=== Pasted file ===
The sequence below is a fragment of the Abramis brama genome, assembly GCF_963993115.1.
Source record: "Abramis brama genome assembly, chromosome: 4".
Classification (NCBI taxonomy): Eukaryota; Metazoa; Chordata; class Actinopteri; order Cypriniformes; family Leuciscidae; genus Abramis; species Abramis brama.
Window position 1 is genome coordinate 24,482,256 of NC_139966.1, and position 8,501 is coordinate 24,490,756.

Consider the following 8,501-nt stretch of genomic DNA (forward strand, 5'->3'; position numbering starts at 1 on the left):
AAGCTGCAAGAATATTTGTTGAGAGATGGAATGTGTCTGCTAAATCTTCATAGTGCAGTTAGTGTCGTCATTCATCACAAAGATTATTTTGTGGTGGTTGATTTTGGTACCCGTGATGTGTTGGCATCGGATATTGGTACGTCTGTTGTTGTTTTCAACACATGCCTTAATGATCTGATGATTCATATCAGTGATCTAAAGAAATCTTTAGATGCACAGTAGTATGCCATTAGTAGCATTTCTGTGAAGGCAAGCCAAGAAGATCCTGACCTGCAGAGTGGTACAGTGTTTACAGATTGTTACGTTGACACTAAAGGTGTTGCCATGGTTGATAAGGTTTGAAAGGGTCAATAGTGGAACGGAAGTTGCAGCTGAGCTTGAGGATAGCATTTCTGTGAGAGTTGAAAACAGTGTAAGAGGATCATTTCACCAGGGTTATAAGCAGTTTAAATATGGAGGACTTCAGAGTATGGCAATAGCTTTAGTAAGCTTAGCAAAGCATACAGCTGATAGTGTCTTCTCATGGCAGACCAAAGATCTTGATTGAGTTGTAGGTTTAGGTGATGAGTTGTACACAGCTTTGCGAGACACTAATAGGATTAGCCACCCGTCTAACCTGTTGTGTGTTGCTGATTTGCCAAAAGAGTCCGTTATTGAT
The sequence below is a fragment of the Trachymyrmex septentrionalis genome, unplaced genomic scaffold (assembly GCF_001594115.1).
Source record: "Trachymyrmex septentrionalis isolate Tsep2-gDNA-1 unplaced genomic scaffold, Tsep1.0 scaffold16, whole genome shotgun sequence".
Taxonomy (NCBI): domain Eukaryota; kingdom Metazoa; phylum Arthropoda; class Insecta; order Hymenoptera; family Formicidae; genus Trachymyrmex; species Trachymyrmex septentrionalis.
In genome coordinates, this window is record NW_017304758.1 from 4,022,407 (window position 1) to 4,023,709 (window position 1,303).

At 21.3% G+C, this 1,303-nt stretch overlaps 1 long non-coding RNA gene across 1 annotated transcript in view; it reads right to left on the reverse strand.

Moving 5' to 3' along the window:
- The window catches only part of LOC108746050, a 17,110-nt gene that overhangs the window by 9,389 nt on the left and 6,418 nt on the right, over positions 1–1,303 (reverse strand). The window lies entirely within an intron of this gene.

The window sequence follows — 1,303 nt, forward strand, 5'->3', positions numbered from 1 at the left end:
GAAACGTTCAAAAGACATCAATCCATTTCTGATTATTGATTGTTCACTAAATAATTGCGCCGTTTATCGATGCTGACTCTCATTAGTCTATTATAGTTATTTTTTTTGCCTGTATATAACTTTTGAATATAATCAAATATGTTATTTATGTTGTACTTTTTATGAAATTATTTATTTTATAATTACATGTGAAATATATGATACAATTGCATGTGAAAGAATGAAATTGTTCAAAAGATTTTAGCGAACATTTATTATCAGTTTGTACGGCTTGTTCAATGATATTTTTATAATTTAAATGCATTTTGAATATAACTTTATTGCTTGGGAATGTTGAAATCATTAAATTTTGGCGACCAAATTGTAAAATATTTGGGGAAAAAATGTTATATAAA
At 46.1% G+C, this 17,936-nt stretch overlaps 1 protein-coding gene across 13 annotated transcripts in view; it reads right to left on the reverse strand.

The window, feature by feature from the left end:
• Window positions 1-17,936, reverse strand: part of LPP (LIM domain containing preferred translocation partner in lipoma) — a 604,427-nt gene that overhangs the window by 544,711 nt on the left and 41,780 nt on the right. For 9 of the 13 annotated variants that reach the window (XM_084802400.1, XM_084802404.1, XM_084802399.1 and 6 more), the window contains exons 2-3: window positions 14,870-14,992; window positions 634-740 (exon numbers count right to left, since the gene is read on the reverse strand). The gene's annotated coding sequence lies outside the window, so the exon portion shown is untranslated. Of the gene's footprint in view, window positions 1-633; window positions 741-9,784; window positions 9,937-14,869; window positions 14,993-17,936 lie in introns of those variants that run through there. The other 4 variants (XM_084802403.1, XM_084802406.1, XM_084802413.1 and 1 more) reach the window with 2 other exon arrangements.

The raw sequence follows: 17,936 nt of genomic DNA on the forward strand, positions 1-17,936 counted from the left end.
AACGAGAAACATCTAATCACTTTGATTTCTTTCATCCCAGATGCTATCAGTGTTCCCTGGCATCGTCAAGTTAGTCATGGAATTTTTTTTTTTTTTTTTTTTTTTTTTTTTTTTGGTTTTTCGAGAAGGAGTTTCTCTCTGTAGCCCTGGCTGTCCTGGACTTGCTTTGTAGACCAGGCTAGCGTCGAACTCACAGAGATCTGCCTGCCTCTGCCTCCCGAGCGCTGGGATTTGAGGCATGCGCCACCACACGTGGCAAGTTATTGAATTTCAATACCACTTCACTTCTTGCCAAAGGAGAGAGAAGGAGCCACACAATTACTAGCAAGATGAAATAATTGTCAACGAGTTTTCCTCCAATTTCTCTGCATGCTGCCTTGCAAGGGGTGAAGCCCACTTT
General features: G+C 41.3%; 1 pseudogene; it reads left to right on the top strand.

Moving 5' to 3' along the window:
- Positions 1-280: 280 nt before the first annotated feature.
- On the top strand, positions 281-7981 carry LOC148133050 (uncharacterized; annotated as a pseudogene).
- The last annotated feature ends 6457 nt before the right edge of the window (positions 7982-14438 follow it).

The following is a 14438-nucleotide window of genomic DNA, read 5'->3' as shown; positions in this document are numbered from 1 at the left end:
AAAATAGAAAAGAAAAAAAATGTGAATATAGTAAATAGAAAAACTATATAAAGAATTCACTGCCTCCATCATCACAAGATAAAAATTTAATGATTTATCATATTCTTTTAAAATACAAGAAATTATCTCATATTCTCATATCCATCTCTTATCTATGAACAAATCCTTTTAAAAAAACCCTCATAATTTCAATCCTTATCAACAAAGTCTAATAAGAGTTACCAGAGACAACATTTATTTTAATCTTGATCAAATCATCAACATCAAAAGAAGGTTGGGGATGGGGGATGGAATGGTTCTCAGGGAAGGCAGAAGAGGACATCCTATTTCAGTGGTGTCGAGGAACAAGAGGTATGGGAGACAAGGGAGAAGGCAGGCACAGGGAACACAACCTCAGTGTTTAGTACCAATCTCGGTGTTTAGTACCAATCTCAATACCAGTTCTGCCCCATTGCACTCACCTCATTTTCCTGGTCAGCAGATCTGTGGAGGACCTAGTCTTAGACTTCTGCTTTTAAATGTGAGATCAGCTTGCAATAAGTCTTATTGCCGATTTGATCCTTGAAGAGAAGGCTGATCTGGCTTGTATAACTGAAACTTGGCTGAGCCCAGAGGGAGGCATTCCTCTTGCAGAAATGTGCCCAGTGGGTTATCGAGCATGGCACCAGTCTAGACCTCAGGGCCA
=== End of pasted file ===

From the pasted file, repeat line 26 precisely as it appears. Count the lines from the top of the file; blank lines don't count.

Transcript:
The following is a 14438-nucleotide window of genomic DNA, read 5'->3' as shown; positions in this document are numbered from 1 at the left end: